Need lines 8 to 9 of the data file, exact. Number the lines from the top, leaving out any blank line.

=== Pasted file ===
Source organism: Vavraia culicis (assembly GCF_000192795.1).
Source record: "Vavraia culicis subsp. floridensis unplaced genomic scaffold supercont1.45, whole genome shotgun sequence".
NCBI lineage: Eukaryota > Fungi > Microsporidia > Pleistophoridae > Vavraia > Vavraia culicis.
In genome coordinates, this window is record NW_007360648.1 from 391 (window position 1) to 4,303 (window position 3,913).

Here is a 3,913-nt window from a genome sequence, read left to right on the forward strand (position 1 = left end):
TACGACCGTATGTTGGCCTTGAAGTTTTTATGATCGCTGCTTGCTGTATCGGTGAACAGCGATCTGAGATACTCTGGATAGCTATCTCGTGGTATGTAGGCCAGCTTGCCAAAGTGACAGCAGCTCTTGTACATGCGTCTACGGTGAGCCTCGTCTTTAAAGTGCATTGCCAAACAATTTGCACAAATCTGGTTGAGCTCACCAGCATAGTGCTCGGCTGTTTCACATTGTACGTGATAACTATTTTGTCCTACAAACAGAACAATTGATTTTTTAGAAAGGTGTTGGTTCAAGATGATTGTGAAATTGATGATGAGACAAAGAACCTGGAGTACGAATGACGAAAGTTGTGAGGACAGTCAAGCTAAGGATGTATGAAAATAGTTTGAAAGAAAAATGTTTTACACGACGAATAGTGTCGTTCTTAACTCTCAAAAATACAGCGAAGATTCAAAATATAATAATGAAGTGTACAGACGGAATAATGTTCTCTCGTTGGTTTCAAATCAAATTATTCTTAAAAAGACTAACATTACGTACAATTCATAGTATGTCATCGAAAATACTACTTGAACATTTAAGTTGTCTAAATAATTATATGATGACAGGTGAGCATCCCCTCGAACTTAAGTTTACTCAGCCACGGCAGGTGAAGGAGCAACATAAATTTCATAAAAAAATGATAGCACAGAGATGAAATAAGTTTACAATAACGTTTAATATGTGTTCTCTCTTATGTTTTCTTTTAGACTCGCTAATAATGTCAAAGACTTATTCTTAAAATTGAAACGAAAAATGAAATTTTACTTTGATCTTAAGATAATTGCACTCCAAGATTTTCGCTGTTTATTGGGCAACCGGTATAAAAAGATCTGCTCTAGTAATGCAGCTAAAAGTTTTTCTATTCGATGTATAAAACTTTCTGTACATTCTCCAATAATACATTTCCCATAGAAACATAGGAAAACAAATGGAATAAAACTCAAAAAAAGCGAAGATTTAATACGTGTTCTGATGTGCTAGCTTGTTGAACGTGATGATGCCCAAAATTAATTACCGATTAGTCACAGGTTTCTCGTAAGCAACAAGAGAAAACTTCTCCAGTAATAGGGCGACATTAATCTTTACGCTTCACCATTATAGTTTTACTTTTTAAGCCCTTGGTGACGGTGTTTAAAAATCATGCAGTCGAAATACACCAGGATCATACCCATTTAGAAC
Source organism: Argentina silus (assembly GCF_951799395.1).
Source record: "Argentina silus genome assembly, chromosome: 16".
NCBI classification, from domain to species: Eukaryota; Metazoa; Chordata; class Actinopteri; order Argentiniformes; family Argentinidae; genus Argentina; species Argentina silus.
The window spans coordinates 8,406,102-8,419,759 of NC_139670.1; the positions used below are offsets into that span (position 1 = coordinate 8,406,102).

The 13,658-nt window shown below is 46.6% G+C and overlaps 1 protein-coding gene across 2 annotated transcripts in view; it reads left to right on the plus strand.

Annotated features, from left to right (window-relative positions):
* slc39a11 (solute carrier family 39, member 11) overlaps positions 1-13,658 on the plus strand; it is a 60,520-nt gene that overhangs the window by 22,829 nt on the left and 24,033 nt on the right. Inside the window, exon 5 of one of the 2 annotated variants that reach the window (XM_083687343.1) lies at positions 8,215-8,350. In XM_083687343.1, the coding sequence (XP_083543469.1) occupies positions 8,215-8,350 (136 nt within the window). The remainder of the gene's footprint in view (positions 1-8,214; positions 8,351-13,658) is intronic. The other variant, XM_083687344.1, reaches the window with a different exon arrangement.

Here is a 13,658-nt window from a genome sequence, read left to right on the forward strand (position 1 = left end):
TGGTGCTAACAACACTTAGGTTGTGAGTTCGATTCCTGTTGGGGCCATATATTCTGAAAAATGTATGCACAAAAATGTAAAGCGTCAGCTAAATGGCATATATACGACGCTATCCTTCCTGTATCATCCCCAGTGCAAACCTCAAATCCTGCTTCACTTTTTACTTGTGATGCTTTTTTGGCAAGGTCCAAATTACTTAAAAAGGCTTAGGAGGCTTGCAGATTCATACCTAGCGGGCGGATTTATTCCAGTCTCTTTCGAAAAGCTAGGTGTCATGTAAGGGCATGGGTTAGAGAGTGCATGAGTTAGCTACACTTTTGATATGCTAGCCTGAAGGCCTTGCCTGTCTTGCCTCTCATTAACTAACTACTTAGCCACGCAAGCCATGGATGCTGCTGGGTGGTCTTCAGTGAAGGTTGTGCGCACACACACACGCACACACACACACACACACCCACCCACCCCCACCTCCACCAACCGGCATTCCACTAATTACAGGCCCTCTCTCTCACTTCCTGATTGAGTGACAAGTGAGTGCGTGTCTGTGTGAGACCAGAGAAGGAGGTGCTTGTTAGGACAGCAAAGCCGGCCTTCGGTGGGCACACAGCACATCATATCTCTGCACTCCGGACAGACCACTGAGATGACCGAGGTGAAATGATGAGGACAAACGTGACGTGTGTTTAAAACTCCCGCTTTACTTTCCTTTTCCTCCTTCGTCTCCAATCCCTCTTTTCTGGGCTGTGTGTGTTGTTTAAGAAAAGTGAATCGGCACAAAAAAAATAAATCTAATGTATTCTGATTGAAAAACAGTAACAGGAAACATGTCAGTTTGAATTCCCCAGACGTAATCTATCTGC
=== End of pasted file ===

Source record: "Argentina silus genome assembly, chromosome: 16".
NCBI classification, from domain to species: Eukaryota; Metazoa; Chordata; class Actinopteri; order Argentiniformes; family Argentinidae; genus Argentina; species Argentina silus.